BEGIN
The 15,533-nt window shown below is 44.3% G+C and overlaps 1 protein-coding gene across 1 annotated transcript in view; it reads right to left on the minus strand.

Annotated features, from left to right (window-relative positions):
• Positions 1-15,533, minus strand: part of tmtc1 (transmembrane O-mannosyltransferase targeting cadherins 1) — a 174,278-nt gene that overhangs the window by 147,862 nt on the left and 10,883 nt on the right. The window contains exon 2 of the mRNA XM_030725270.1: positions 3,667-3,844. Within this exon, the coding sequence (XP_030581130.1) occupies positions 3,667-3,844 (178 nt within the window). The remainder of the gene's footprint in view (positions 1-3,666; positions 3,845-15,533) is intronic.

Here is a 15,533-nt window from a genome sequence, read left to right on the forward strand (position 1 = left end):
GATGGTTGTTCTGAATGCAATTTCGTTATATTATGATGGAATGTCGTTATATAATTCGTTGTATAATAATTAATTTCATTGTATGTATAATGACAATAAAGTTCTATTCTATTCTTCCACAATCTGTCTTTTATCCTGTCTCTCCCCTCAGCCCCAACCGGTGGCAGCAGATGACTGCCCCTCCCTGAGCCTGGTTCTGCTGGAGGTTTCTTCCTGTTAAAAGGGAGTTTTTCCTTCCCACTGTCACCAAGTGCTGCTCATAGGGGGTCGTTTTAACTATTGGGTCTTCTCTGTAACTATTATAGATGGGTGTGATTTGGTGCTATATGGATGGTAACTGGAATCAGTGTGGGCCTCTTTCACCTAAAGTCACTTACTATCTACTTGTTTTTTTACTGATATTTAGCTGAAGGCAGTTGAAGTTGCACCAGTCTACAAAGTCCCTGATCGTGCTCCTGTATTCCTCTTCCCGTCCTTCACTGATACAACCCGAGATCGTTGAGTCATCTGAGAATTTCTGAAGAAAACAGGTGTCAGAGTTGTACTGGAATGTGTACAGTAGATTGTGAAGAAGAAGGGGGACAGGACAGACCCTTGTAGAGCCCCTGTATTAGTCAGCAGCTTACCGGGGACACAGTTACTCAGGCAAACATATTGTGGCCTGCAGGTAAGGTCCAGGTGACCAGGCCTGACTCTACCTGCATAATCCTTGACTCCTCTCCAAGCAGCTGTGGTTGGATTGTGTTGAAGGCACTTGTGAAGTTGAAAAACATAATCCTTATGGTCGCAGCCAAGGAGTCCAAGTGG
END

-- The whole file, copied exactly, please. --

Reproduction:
The 15,533-nt window shown below is 44.3% G+C and overlaps 1 protein-coding gene across 1 annotated transcript in view; it reads right to left on the minus strand.

Annotated features, from left to right (window-relative positions):
• Positions 1-15,533, minus strand: part of tmtc1 (transmembrane O-mannosyltransferase targeting cadherins 1) — a 174,278-nt gene that overhangs the window by 147,862 nt on the left and 10,883 nt on the right. The window contains exon 2 of the mRNA XM_030725270.1: positions 3,667-3,844. Within this exon, the coding sequence (XP_030581130.1) occupies positions 3,667-3,844 (178 nt within the window). The remainder of the gene's footprint in view (positions 1-3,666; positions 3,845-15,533) is intronic.

Here is a 15,533-nt window from a genome sequence, read left to right on the forward strand (position 1 = left end):
GATGGTTGTTCTGAATGCAATTTCGTTATATTATGATGGAATGTCGTTATATAATTCGTTGTATAATAATTAATTTCATTGTATGTATAATGACAATAAAGTTCTATTCTATTCTTCCACAATCTGTCTTTTATCCTGTCTCTCCCCTCAGCCCCAACCGGTGGCAGCAGATGACTGCCCCTCCCTGAGCCTGGTTCTGCTGGAGGTTTCTTCCTGTTAAAAGGGAGTTTTTCCTTCCCACTGTCACCAAGTGCTGCTCATAGGGGGTCGTTTTAACTATTGGGTCTTCTCTGTAACTATTATAGATGGGTGTGATTTGGTGCTATATGGATGGTAACTGGAATCAGTGTGGGCCTCTTTCACCTAAAGTCACTTACTATCTACTTGTTTTTTTACTGATATTTAGCTGAAGGCAGTTGAAGTTGCACCAGTCTACAAAGTCCCTGATCGTGCTCCTGTATTCCTCTTCCCGTCCTTCACTGATACAACCCGAGATCGTTGAGTCATCTGAGAATTTCTGAAGAAAACAGGTGTCAGAGTTGTACTGGAATGTGTACAGTAGATTGTGAAGAAGAAGGGGGACAGGACAGACCCTTGTAGAGCCCCTGTATTAGTCAGCAGCTTACCGGGGACACAGTTACTCAGGCAAACATATTGTGGCCTGCAGGTAAGGTCCAGGTGACCAGGCCTGACTCTACCTGCATAATCCTTGACTCCTCTCCAAGCAGCTGTGGTTGGATTGTGTTGAAGGCACTTGTGAAGTTGAAAAACATAATCCTTATGGTCGCAGCCAAGGAGTCCAAGTGG